National Museum of Scotland launched ten new galleries of art, design, fashion, science and technology

following a £14.1 million redevelopment in their 150th year

Anna Sansom July 2016

Marking its 150th anniversary with aplomb, the National Museum of Scotland in Edinburgh has inaugurated 10 new galleries. Spanning decorative arts and design, fashion, science and technology, their unveiling follows a £14 million redevelopment. More than 3,000 objects have gone on display, including over 400 new acquisitions. A star exhibit is Dolly the Sheep, the first mammal to be cloned from an adult cell in 1996. Dolly was put down in 2003 after developing a terminal lung tumour but she has been preserved and now stands on a plinth.

Of particular interest is the fashion gallery, the first in the history of the museum, and the three galleries dedicated to decorative arts and design. The fashion pieces include an extraordinary 'court mantua' dress (1750-1770) in cream silk and brocaded in gold, its tiny waist contrasting with the wide skirt which would have been worn with a hoop underneath. The equivalent cost today of the material would be around £5,000, according to Georgina Ripley, curator of modern and contemporary fashion and textile. The dress is believed to have belonged to the Countess of Haddington in the Scottish Lowlands.

The fashion collection extends from historical exhibits to pieces by Jacques Fath, Paco Rabanne, Vivienne Westwood, Maison Martin Margiela and upcoming menswear designer Craig Green. Among the highlights are the Dark Lung Dress, a sheer black, elongated halter-neck dress with a winged train, from Helen Storey's Primitive Streak Collection in 1997 and a dress-coat in swirling aquamarine colours by Jean Moir that was inspired by the Great Barrier Reef. It was part of the designer's Australian Bicentenary Collection in 1988, celebrating the 200th anniversary of the first fleet of British convict ships arriving in Sydney.

Shoes feature strongly, from a pair dating from the 17th century up to contemporary creations. Tick off architecturally zigzagging, copper-coloured Nova Shoes by Zaha Hadid for United Nude, Julian Hake's Mojito shoe which was inspired by the impression of a footprint in the sand, and embossed silver, gravity-defying Lady Bloom heel-less shoes by Noritaka Tatehana.

Also spectacular are the hats, some of which have been created with the latest innovative technologies. Standouts are Maiko Takeda's Cap (2013) – an ethereal piece, its form reminiscent of a dandelion, made from plastic film and acrylic discs – and Emma Yeo's Dragonfly (2011/2012) in gold-plated latticework. Highly sculptural, the latter was hand-drawn in CAD and acid-etched from brass sheets.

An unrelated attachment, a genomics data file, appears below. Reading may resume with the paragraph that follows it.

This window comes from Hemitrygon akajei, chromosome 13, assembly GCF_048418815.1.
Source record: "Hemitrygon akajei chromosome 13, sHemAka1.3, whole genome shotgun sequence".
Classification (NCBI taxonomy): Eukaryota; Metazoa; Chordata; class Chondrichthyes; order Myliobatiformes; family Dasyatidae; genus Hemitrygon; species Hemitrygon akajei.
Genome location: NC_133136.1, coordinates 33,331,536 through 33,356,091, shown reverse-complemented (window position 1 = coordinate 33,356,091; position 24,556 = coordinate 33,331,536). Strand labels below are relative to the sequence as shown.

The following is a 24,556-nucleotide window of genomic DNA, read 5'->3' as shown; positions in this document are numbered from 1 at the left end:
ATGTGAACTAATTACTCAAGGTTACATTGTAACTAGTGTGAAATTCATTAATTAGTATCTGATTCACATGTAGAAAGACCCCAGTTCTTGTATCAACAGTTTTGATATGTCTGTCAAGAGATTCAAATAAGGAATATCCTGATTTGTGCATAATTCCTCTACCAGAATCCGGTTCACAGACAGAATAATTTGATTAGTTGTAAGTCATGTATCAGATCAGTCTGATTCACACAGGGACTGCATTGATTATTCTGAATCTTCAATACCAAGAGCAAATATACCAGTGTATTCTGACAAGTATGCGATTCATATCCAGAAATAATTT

“The hats and shoes collection needed to be expanded and we wanted to acquire cutting-edge, forward-thinking pieces that pushed the boundaries by using new technologies and materials,” explains Ripley.

The extensive collection of decorative arts, spread over three floors, is eclectic. Unmissable is the exquisite, hand-painted Grand piano, titled Willowwood (1909/1910); its case was designed by Sir Robert Lorimer and it was painted by Phoebe Anna Traquair. Traquair's elaborate paintwork, themed around music and love, was inspired by three sources: Dante Gabriel Rossetti's Willowwood sonnets, Song of Solomon in the Old Testament and the Greek pipe-playing god Pan.

“Everybody thought that Phoebe Anna Traquair's piano had been lost but miraculously it came up for auction in the US and we were able to acquire it, which is just fantastic,” says Dr Sally-Anne Huxtable, principal curator of modern and contemporary design.

There are also embroidered hangings designed by May Morris, the daughter of William Morris; the brightly-coloured Alpha Centauri vase by Marco Zanini of Memphis; geometric plates by Eduardo Paolozzi for Wedgwood; and chairs by Bertjan Pot and Marcel Wanders, Tom Dixon and Gavin Munro.

Certainly, the National Museum of Scotland has augmented its international appeal, effectively bringing together several updated collections under one vast roof.

All images © Stewart Attwood

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Anna Sansom

Anna Sansom is a British-born, Paris-based journalist who writes about art, design, and architecture for DAMN°, Frame, Mark, The Art Newspaper, Whitewall, Art Now and Noblesse (China).

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